The Man Who Would Be King by Rudyard Kipling
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An English journalist (fashioned after Kipling himself), traveling through British India, stumbles upon a pair of adventurers with a preposterous proposition: to install themselves as kings in nearby Kafiristan. Despite the audacity of their plan, the journalist is impressed with their resourcefulness and resolve. While he does not participate in their expedition, he provides references and maps about the region and the people who live there.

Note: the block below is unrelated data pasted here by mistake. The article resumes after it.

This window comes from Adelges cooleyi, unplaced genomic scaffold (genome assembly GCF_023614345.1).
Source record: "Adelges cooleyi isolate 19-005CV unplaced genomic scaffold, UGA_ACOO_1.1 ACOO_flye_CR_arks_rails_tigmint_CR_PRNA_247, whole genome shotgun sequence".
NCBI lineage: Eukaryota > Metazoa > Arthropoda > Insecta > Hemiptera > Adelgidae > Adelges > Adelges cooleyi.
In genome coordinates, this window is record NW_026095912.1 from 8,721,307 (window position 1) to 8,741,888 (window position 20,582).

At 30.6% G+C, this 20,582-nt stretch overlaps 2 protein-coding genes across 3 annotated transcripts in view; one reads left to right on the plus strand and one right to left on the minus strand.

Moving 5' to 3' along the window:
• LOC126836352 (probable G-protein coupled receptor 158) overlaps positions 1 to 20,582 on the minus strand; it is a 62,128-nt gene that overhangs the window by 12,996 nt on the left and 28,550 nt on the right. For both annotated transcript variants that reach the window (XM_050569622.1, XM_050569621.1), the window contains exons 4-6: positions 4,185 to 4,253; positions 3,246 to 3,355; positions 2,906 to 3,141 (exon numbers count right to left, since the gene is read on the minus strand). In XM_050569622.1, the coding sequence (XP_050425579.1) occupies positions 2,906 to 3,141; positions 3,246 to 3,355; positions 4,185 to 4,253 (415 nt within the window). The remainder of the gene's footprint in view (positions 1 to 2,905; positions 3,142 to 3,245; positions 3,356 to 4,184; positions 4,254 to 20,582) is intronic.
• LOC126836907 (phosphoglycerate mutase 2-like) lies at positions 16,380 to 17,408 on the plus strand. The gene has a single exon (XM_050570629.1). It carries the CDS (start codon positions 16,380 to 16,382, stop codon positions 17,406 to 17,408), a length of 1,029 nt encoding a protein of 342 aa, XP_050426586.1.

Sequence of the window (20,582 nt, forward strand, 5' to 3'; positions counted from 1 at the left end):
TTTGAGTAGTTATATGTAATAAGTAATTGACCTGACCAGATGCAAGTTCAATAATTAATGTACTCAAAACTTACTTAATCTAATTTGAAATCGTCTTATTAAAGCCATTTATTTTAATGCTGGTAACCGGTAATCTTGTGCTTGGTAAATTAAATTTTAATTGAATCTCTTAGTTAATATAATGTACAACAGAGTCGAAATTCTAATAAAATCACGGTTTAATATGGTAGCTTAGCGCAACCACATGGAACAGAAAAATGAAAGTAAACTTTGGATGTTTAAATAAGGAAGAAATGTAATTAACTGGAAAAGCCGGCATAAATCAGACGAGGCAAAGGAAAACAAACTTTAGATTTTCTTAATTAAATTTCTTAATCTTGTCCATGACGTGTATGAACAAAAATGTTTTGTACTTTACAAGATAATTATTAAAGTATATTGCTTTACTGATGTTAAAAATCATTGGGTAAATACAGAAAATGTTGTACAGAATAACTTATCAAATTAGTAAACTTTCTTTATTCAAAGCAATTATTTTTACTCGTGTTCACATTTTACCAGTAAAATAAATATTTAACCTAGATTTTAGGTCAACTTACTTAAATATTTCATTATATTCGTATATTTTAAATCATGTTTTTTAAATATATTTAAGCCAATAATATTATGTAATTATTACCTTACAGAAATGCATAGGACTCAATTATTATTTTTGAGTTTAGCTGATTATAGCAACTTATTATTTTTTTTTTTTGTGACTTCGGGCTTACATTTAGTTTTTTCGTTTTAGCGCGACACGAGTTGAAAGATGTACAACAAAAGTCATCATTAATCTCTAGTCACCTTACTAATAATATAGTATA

Two years later, one of the adventurers again appears in front of the journalist—this time, with an incredible story to share.
The Man Who Would be King is arguably Kipling's most famous work after The Jungle Book, but distinguishes itself with its bold bravado and harsh humor. In quick fashion, Kipling pens a work that efficiently lampoons many of the core tenets of imperialism—even if by accident.